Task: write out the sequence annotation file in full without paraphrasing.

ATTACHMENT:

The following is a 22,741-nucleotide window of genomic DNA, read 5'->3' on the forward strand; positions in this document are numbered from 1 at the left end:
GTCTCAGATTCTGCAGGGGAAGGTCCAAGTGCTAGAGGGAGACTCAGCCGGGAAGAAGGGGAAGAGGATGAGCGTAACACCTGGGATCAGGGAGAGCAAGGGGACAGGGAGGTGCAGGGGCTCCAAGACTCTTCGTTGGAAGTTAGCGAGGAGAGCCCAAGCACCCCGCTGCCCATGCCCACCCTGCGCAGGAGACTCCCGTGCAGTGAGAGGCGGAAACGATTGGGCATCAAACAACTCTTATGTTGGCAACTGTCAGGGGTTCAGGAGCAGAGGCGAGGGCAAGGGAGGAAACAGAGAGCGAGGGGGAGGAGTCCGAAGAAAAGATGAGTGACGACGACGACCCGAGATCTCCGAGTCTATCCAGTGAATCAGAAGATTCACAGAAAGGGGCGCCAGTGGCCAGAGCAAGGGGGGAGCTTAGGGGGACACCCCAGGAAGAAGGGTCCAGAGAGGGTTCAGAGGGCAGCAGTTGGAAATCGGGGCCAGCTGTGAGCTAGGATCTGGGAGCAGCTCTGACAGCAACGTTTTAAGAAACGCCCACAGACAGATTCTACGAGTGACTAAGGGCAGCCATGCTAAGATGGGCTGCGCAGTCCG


The following is a 22,741-nucleotide window of genomic DNA, read 5'->3' on the forward strand; positions in this document are numbered from 1 at the left end:
GTCTCAGATTCTGCAGGGGAAGGTCCAAGTGCTAGAGGGAGACTCAGCCGGGAAGAAGGGGAAGAGGATGAGCGTAACACCTGGGATCAGGGAGAGCAAGGGGACAGGGAGGTGCAGGGGCTCCAAGACTCTTCGTTGGAAGTTAGCGAGGAGAGCCCAAGCACCCCGCTGCCCATGCCCACCCTGCGCAGGAGACTCCCGTGCAGTGAGAGGCGGAAACGATTGGGCATCAAACAACTCTTATGTTGGCAACTGTCAGGGGTTCAGGAGCAGAGGCGAGGGCAAGGGAGGAAACAGAGAGCGAGGGGGAGGAGTCCGAAGAAAAGATGAGTGACGACGACGACCCGAGATCTCCGAGTCTATCCAGTGAATCAGAAGATTCACAGAAAGGGGCGCCAGTGGCCAGAGCAAGGGGGGAGCTTAGGGGGACACCCCAGGAAGAAGGGTCCAGAGAGGGTTCAGAGGGCAGCAGTTGGAAATCGGGGCCAGCTGTGAGCTAGGATCTGGGAGCAGCTCTGACAGCAACGTTTTAAGAAACGCCCACAGACAGATTCTACGAGTGACTAAGGGCAGCCATGCTAAGATGGGCTGCGCAGTCCG